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Retail investors plan to vote against JP Morgan Russian Securities mandate changes

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Eve Maddock-Jones, Investment Week, 15 November 2022:

Retail investors in JP Morgan Russian Securities trust are preparing to vote against a proposal to expand the investment universe, on the grounds that it devalues their investment and goes against what they signed up for.

The board of JRS announced last month (27 October) that it wanted to expand its investment opportunities to beyond Russia to invest in equities domiciled in central, eastern and southern Europe (including Russia), the Middle East and Africa, including those markets that are considered as emerging markets according to the S&P Emerging Europe, Middle East and Africa index.

These changes were first hinted at back in July in the trust’s half-yearly report, when management claimed it still had “adequate resources” to stay open, despite its then 95.2% drop in net asset value and as Russia’s invasion of the Ukraine continued, a war now in its ninth month…

Fundraising concerns

One of the key concerns for them was a potential fundraising, which they said would dilute and ultimately devalue their original investment.

JP Morgan attempted to address these anxieties last Monday (7 November), saying here were “currently no plans to issue shares or raise capital”, even if sanctions on the Russian market were totally lifted.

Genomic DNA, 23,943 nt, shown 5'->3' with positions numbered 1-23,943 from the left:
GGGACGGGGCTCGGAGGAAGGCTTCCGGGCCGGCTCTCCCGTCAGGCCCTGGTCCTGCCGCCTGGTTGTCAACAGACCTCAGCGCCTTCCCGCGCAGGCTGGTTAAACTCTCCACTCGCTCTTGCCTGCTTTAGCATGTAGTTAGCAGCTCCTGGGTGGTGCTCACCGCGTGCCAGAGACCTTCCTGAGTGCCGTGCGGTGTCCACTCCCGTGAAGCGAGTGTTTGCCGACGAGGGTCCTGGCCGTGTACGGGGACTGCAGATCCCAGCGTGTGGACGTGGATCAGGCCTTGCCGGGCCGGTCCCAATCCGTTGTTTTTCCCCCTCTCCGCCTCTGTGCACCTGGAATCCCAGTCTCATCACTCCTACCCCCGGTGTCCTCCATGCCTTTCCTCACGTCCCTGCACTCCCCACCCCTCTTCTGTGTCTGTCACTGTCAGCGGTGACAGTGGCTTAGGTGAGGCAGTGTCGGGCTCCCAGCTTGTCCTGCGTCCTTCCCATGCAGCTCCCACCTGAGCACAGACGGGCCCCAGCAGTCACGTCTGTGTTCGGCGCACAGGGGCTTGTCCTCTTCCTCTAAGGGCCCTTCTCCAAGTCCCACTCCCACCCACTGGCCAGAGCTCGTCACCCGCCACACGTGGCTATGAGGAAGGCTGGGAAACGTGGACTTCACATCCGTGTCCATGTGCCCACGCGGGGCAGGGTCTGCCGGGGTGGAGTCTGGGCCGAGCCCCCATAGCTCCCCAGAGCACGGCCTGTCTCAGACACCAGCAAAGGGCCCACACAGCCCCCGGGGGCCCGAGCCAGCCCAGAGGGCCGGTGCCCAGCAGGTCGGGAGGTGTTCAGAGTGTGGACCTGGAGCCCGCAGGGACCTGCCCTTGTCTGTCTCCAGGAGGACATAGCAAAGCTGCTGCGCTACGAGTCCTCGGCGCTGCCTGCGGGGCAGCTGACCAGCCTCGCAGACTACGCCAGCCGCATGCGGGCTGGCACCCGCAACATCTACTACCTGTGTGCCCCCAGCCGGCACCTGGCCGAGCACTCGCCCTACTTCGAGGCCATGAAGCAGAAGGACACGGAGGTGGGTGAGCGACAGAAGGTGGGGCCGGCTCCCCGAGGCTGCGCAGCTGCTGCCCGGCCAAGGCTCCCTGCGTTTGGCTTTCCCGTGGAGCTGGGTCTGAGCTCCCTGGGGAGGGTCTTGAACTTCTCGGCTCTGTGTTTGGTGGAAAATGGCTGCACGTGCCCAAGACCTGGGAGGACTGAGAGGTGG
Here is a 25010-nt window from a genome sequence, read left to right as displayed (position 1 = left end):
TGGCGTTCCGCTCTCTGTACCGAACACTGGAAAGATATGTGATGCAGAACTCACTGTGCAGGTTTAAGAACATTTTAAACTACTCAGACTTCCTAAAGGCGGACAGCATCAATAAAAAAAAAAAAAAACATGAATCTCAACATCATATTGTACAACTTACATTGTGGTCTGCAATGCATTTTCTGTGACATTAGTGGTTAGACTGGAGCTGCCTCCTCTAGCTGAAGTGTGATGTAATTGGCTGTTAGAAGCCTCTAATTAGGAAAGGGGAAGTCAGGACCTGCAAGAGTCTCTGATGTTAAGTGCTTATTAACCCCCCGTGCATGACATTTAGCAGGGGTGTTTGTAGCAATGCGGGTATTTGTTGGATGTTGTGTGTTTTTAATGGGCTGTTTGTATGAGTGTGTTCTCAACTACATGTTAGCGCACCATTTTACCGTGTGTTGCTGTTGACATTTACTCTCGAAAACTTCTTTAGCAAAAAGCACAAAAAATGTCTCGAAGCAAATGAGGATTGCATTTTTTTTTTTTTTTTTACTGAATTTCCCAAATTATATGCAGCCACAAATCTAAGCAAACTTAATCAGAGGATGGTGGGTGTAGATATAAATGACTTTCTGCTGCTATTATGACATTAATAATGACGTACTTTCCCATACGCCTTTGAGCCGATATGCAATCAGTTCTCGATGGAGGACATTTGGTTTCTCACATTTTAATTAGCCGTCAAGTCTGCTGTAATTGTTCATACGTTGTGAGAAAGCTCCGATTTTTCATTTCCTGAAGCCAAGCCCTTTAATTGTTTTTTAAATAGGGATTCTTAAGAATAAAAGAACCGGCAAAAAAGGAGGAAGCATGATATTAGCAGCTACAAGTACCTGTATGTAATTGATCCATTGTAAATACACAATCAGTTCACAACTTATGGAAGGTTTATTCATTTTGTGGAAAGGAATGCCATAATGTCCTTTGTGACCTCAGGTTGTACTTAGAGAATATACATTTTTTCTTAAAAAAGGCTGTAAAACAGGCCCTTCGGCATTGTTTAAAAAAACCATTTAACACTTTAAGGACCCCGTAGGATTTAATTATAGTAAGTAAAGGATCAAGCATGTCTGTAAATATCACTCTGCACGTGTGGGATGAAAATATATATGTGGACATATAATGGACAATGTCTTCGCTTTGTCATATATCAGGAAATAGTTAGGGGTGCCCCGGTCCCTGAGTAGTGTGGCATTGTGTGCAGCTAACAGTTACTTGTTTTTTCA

A spokesperson for JP Morgan reconfirmed this to Investment Week…

However, James Carthew, head of investment companies at QuotedData, said they had spoken to JP Morgan and were confident that there would not be a fundraise.

“They and the board understand investors’ wish not to see their Russian exposure diluted,” he said.

Carthew added that he thought it was “strange” for the management to rule out a fundraising, given the new portfolio will be “too small”.

“If the manager does a good job and interest in emerging markets comes back, there would be a good case for having a viable competitor to Barings Emerging EMEA Opportunities,” he said.

But he added: “The important thing is to categorically rule out any dilution of investors’ exposure to Russia – which, as we have explained before, could still be done by creating a new class of Russian shares.”

When asked if they would sell out if the mandate changes are agreed next week, the retail clients said: “I would if the changes are bad on my potential return on investment, but that remains to be seen”.

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